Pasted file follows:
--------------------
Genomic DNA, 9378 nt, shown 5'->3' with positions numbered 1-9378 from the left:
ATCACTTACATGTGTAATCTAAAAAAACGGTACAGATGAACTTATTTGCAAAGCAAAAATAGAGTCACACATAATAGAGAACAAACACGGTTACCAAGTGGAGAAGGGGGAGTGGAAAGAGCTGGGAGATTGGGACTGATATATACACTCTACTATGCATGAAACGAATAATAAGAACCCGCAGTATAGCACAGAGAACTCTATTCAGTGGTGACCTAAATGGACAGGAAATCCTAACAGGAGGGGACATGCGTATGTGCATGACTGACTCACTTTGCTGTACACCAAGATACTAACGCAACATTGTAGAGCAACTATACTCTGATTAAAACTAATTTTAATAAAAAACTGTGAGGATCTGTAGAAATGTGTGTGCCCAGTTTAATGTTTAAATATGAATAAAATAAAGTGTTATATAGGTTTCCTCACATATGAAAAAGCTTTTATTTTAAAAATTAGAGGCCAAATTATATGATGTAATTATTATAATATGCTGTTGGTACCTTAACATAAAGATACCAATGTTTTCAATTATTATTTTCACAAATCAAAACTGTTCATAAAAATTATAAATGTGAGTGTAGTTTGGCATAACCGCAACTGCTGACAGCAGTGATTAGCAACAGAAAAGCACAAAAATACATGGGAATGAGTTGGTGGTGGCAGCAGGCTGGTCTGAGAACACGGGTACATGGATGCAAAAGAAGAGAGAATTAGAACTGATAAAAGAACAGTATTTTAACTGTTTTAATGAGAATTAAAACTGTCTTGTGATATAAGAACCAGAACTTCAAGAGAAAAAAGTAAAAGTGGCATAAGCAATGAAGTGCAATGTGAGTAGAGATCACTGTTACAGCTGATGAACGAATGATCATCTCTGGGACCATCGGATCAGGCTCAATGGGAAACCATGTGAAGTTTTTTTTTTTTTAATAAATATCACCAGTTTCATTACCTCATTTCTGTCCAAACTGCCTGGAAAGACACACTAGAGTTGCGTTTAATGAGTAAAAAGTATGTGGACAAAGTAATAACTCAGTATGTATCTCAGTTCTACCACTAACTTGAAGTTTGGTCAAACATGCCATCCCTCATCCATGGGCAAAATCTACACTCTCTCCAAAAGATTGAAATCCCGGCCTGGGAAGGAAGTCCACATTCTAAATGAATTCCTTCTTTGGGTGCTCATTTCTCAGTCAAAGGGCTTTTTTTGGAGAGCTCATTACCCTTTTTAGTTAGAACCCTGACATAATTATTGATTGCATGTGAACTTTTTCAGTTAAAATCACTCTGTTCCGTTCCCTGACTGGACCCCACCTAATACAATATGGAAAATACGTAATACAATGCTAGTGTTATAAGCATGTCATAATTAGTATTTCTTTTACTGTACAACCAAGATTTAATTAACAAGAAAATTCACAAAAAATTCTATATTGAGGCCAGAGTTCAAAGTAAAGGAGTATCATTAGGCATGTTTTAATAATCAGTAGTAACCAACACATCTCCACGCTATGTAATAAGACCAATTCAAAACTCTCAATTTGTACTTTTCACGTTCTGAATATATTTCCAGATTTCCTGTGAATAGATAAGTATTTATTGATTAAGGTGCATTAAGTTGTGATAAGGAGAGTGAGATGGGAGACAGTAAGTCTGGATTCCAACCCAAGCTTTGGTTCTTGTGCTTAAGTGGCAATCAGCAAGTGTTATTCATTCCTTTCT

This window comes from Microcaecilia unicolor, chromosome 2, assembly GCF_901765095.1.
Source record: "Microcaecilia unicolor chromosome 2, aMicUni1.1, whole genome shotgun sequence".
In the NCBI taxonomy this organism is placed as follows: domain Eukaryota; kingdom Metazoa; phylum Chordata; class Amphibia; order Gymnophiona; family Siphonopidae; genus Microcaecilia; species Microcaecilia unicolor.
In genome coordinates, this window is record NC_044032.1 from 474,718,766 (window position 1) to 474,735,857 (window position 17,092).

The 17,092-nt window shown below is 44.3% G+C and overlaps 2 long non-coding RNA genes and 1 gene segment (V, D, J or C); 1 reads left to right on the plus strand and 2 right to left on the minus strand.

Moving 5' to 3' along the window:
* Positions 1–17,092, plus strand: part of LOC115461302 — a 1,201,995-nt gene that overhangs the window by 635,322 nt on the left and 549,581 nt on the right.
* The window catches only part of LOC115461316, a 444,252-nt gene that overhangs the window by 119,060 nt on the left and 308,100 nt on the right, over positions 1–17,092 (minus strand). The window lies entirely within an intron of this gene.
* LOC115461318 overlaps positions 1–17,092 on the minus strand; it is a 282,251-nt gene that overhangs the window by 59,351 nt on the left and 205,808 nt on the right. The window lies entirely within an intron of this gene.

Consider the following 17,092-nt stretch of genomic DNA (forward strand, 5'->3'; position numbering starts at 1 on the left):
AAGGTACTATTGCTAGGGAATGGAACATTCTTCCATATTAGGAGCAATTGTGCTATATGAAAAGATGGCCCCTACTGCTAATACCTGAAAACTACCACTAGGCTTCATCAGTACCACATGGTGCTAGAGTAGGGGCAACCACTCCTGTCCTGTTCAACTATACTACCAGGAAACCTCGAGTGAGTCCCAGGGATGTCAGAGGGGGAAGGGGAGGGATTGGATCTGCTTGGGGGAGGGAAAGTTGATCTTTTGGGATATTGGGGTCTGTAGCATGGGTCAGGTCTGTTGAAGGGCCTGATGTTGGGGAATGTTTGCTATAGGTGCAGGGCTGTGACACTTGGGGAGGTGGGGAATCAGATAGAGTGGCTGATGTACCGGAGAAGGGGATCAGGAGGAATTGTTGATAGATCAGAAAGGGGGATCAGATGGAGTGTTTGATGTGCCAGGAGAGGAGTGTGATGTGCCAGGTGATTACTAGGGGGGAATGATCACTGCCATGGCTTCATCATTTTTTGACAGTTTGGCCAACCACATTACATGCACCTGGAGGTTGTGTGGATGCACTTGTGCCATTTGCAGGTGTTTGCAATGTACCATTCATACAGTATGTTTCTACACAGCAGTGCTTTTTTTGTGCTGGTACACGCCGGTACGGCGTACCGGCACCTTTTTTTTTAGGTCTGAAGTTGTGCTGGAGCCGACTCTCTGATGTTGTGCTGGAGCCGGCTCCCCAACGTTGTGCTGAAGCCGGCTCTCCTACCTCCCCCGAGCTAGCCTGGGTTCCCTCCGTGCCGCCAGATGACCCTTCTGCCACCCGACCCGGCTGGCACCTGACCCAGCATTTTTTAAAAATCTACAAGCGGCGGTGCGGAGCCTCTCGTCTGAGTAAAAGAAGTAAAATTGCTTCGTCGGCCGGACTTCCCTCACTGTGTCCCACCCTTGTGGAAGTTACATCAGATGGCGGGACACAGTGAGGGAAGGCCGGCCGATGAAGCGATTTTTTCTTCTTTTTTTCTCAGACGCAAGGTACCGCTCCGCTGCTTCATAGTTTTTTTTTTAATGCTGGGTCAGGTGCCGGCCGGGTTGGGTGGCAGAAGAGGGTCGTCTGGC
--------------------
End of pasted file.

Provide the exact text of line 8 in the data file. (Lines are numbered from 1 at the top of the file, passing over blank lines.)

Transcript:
Moving 5' to 3' along the window: